Numerous observational studies – the type of research where a group of people is observed, but not randomised to different treatments – have suggested a relationship between low levels of Vitamin D and strokes or heart attacks.
It’s prompted many people to seek out Vitamin D supplementation in the belief it will help their heart and vascular health. But in observational trials it’s difficult to control for confounding factors – unforeseen things that might influence the study results, like a person’s diet or fitness.
To try and pin down what’s going on in a more rigorous way, US researchers conducted a meta-analysis – collecting information from many studies and synthesising it to see where the weight of evidence lies.
And they didn’t use observational studies, but randomised clinical trials – gold standard evidence that compares, in this case, groups of people who were given vitamin D supplements versus people who were given placebos.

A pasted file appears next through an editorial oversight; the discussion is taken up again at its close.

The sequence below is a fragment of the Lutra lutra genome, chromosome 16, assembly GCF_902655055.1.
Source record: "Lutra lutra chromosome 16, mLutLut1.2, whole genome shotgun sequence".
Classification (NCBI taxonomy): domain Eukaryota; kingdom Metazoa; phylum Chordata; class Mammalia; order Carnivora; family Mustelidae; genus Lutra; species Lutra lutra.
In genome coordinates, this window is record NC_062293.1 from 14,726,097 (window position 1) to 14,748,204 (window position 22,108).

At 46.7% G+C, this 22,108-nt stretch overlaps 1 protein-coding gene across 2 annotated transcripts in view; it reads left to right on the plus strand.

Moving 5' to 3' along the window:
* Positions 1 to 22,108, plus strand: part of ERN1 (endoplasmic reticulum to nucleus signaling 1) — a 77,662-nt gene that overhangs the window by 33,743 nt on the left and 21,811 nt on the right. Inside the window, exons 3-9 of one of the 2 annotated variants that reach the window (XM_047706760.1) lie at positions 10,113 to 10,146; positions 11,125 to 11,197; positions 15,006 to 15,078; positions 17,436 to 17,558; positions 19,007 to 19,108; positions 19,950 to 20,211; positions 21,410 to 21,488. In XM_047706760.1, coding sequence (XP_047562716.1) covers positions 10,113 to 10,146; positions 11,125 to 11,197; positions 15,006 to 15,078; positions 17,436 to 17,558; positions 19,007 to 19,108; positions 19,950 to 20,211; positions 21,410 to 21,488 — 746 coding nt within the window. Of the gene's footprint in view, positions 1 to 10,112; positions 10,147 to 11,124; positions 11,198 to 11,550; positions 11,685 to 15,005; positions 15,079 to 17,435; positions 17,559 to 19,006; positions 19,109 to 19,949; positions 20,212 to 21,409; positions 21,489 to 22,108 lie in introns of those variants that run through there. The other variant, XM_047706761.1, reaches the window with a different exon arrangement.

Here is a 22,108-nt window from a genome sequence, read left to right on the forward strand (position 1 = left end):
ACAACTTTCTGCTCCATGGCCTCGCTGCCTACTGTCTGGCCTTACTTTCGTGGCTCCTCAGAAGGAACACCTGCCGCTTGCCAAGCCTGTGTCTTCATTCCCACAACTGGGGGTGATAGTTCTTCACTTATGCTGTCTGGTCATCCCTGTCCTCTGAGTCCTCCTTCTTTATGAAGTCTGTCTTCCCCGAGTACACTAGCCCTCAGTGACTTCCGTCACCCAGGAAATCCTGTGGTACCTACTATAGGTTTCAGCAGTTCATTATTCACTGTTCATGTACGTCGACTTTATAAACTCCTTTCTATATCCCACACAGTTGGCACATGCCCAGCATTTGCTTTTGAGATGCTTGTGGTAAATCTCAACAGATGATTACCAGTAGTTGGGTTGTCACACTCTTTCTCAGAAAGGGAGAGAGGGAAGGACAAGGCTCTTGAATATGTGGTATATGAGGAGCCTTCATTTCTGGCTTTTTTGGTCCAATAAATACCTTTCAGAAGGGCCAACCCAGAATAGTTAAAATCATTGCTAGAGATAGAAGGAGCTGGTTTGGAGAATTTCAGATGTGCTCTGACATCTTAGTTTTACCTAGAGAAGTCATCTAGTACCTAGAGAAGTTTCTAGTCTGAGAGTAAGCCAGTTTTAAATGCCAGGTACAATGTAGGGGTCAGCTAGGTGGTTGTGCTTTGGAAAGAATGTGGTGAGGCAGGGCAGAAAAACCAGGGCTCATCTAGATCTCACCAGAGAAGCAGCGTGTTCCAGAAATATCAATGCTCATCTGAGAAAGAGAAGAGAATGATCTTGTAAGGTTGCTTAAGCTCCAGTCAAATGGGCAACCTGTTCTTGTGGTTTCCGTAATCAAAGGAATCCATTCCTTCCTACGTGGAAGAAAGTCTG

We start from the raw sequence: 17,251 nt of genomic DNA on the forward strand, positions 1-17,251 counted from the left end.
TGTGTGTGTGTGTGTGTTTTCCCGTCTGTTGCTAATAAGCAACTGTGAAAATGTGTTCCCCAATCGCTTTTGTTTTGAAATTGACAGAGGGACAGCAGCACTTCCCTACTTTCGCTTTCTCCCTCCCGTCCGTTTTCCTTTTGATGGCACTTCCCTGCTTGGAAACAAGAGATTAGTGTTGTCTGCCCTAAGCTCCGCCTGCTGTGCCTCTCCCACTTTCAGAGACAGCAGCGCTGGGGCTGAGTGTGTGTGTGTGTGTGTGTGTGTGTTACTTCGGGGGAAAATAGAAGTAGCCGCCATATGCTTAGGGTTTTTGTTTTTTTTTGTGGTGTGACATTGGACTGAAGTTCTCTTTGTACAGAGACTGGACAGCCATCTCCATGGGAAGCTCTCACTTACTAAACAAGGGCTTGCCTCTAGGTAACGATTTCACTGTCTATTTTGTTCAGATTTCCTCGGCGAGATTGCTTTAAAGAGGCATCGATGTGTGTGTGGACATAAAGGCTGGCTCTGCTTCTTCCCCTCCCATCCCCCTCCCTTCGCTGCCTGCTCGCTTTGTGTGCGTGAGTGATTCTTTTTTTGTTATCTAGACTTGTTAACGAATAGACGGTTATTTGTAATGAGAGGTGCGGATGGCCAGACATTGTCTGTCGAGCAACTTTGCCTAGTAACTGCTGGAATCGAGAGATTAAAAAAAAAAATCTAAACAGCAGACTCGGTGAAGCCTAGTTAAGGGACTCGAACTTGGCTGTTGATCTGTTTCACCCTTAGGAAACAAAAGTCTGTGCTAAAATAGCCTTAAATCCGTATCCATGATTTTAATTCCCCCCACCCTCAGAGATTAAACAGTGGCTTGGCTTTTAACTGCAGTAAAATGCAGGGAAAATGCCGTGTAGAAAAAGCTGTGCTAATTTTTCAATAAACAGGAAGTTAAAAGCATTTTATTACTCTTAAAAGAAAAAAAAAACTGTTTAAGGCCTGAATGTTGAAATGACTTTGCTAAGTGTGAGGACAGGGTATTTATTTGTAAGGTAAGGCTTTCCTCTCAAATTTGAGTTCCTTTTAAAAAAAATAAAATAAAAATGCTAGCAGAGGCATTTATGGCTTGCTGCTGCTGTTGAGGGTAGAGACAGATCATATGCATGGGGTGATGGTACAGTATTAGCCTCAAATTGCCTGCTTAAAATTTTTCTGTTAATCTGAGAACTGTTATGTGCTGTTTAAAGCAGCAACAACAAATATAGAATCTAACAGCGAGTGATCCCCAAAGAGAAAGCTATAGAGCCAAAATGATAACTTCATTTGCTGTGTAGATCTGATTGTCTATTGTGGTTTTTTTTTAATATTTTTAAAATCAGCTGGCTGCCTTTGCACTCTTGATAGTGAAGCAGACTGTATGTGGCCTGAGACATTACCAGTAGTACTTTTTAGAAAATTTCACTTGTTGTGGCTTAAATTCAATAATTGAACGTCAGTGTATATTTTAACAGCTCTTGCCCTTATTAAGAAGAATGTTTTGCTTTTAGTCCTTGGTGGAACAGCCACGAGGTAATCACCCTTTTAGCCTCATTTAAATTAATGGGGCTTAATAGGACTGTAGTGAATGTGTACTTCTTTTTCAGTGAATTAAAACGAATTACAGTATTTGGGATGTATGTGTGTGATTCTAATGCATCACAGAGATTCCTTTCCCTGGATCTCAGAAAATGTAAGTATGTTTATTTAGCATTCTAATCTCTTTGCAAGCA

The researchers were able to collect 21 of these trials, involving more than 80,000 people. The studies had to have looked at vitamin D supplementation over more than a year.
They also had to have tracked ‘major adverse cardiac events’ – heart attacks, strokes and death from other cardiovascular disease.
When considering those who got supplements versus those who received placebo side-by-side, there was no significant difference in the number of heart-related events experienced by either group, suggesting the supplementation made no difference at all.
Vitamin D supplements don’t seem to be effective in protecting heart health, and if you’re taking them for that purpose you may like to consult with your doctor about other options.
Vitamin D deficiency does happen in Australia, but you can usually get your recommended daily intake of the substance by walking in moderate sunlight for up to 15 minutes a day with your arms exposed.
Groups especially at risk of vitamin D deficiency include people with very dark skin, older Australians who don’t spend time outdoors, and people who cover their skin for cultural or religious reasons.